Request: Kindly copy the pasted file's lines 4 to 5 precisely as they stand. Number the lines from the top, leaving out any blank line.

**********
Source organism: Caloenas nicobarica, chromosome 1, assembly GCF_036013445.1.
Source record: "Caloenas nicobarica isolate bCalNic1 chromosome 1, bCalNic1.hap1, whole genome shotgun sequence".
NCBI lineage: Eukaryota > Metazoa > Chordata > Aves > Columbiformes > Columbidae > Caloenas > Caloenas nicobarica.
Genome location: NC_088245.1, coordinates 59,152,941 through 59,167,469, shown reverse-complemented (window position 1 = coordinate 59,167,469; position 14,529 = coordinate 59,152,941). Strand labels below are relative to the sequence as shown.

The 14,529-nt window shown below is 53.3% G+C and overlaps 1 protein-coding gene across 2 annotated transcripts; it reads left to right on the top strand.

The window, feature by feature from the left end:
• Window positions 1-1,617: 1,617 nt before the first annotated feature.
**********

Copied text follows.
Genome location: NC_088245.1, coordinates 59,152,941 through 59,167,469, shown reverse-complemented (window position 1 = coordinate 59,167,469; position 14,529 = coordinate 59,152,941). Strand labels below are relative to the sequence as shown.

The 14,529-nt window shown below is 53.3% G+C and overlaps 1 protein-coding gene across 2 annotated transcripts; it reads left to right on the top strand.